Although I had made many rookie errors, I continued to learn, with each destination I left items behind, I gave away all my heels in exchange for one pair of high top trainers, and I walked bare foot when my Uggs did not hold up on a six hour trek through the Malaysian jungle. My fellow travellers never mocked me for my naivety but instead laughed along with me and shared their experiences to make my journey easier.
Southeast Asia was more of a shock to the system than I ever could have imagined and often I felt like I had been dropped off on another planet, but somehow I had thrived in this strange, dangerous and beautiful land. The real challenge came when the tour ended and I headed to Australia alone. I started in Brisbane with a plan to find a job but quickly felt out of my depth. I am actually really shy so found the mixture of knocking on doors trying to find employment and attempting to make new friends extremely difficult. The fast paced backpacker lifestyle had been left behind and I hit reality with a hard thud. I was bored and felt like I was going through the same motions as at home but without a support network.
Just as I was about to give up and leave this monotonous part of my trip behind, a few of my Imaginative Traveller buddies turned up at my hostel after hearing that I was struggling. This act of kindness was an absolute revelation to me and really changed my outlook on life. I had always felt like I was a support actor in my own life, but these girls had made the effort to spend time with me because they actually like ME!
This was not the last time my travel buddies had my back, my friend Craig stayed in Sydney longer than planned to keep me company, as well as various other character who when out of their way to swing by and catch up as part of their journey. I also continued to meet a cast of other interesting characters from all over the world. Though the travel community is filled with wonderful people, traveling is not a team sport, you have to be willing to be a strong independent individual as well as a team player as people choose to hang out with you but have no obligation to you. These people had the entire world to choose from and I felt honoured that people had chosen to spend part of their trip with me.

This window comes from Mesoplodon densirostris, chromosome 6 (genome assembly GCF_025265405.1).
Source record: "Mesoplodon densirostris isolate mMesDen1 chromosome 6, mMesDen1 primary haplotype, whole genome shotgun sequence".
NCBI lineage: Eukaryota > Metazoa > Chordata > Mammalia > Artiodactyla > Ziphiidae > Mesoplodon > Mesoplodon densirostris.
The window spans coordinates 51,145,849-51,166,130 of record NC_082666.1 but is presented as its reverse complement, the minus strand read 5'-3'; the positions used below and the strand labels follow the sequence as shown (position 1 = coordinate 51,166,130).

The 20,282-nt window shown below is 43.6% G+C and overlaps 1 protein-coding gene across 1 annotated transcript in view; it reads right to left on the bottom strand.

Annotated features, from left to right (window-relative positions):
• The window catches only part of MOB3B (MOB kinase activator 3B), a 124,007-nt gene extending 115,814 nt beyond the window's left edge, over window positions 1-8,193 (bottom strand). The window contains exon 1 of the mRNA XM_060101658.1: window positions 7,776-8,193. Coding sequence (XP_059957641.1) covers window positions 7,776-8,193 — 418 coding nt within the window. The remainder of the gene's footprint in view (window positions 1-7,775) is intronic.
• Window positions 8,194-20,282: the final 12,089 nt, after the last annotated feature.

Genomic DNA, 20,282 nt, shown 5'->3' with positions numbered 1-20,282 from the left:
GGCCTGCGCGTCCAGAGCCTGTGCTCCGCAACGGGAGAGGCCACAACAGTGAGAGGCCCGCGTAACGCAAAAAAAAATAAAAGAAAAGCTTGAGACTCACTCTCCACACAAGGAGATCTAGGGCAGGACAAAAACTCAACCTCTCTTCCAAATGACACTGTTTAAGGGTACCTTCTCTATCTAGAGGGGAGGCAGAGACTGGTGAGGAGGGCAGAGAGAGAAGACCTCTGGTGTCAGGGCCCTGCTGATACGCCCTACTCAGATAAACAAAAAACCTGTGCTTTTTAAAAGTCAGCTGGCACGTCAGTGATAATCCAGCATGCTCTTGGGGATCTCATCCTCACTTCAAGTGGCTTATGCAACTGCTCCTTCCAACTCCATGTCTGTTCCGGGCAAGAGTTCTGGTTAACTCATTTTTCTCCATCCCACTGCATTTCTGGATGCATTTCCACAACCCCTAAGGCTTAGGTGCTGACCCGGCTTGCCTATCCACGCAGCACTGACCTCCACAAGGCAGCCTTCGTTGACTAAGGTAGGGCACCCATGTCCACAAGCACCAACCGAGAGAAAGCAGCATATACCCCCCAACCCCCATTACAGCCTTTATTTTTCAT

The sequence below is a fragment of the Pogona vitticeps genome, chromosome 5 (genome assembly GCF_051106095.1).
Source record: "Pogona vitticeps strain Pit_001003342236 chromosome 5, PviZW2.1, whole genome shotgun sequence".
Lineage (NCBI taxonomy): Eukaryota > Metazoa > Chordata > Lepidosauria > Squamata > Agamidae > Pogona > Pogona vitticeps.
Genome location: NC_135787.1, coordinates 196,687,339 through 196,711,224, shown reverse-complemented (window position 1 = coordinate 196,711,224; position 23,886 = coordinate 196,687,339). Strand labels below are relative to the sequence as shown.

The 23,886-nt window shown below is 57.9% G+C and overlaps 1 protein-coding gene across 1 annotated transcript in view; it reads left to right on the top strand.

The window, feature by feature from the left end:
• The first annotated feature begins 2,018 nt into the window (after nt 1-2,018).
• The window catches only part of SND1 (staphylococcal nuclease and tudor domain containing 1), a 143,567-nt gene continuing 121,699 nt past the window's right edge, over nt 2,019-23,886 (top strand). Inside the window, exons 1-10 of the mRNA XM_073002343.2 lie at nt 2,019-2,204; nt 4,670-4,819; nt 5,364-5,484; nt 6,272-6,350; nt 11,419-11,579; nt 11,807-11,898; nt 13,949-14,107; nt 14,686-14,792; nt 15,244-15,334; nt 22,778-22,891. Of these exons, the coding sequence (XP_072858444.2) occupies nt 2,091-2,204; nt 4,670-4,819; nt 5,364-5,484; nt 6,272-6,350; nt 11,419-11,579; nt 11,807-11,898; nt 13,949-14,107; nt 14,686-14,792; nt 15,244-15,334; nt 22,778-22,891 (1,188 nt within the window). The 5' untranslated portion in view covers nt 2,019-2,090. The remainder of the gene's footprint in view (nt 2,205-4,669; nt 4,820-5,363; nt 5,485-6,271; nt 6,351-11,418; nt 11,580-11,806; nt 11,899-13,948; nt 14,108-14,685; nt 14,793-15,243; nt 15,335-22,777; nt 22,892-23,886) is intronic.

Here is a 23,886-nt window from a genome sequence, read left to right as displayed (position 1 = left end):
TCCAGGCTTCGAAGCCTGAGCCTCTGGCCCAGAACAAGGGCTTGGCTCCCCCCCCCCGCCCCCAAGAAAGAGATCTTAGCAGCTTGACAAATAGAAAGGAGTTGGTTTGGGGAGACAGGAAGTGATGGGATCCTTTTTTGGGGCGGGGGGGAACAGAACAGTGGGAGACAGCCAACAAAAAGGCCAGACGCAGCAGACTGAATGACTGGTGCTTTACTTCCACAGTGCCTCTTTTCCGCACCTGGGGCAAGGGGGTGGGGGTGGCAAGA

It wouldn’t be appropriate to call this trip an adventure without some adversity to overcome and it was not all partying and sightseeing with awesome people. I was young and lonely, so often felt out of my depth and did not know how to handle my quickly dwindling finances. I had been trying really hard to get a job, handing my CV across every shop, bar or restaurant I could find in Sydney but the only job I had been offered was to massage people for 3 minutes dressed as an angel for tips – which I wasn’t prepared to do. I didn’t want to be a failure and give up but I also didn’t want to end up broke and homeless due to my own stubbornness. Once again the Imaginative Traveller girls made a perfectly timed appearance along with a reality check and convinced me it was better to cut my trip short and enjoy myself rather than continue to struggle in Australia.
The next day I hopped on a plane and spent my last few pennies travelling around New Zealand. When I first set off on my trip I was nervous about boarding a plane alone but by the time I had reached the South Island I was jumping out of one.
This adventure was not an easy one not only did I have to learn how to pack appropriately but also to navigate different cultures, to integrate with people that I would never normally cross paths with, and to do it all alone. I think as soon as I accepted I was not in Oz anymore I realised that I was either going to have to embrace these differences or fall apart .I wouldn’t go as far to say as I found myself but I definitely found out a lot about myself, and have implemented those lessons into my everyday life.
If you want to read more travel adventures check out all the linkup posts on Emma’s blog as well as her own travel tales.
What has been your greatest adventure?